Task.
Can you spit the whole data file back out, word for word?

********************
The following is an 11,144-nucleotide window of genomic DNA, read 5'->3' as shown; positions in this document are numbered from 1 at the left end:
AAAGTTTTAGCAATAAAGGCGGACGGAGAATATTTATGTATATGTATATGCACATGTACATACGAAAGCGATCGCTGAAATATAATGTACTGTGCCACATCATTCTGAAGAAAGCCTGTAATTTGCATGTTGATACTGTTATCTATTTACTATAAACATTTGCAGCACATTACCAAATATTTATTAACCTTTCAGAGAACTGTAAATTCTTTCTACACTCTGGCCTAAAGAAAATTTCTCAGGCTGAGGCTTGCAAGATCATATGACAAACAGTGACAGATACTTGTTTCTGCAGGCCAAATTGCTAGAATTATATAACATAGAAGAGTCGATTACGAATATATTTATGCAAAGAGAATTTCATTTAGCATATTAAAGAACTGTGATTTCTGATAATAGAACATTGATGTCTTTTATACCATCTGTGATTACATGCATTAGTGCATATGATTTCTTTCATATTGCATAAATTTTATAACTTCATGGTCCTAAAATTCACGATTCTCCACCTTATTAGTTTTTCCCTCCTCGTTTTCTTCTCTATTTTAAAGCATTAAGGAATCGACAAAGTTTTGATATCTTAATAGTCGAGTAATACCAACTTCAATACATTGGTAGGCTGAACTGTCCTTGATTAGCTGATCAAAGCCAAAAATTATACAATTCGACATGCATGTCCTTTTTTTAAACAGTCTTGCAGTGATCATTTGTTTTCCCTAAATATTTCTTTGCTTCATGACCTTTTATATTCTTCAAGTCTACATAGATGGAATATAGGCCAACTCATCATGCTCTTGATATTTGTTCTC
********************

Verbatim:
The following is an 11,144-nucleotide window of genomic DNA, read 5'->3' as shown; positions in this document are numbered from 1 at the left end:
AAAGTTTTAGCAATAAAGGCGGACGGAGAATATTTATGTATATGTATATGCACATGTACATACGAAAGCGATCGCTGAAATATAATGTACTGTGCCACATCATTCTGAAGAAAGCCTGTAATTTGCATGTTGATACTGTTATCTATTTACTATAAACATTTGCAGCACATTACCAAATATTTATTAACCTTTCAGAGAACTGTAAATTCTTTCTACACTCTGGCCTAAAGAAAATTTCTCAGGCTGAGGCTTGCAAGATCATATGACAAACAGTGACAGATACTTGTTTCTGCAGGCCAAATTGCTAGAATTATATAACATAGAAGAGTCGATTACGAATATATTTATGCAAAGAGAATTTCATTTAGCATATTAAAGAACTGTGATTTCTGATAATAGAACATTGATGTCTTTTATACCATCTGTGATTACATGCATTAGTGCATATGATTTCTTTCATATTGCATAAATTTTATAACTTCATGGTCCTAAAATTCACGATTCTCCACCTTATTAGTTTTTCCCTCCTCGTTTTCTTCTCTATTTTAAAGCATTAAGGAATCGACAAAGTTTTGATATCTTAATAGTCGAGTAATACCAACTTCAATACATTGGTAGGCTGAACTGTCCTTGATTAGCTGATCAAAGCCAAAAATTATACAATTCGACATGCATGTCCTTTTTTTAAACAGTCTTGCAGTGATCATTTGTTTTCCCTAAATATTTCTTTGCTTCATGACCTTTTATATTCTTCAAGTCTACATAGATGGAATATAGGCCAACTCATCATGCTCTTGATATTTGTTCTC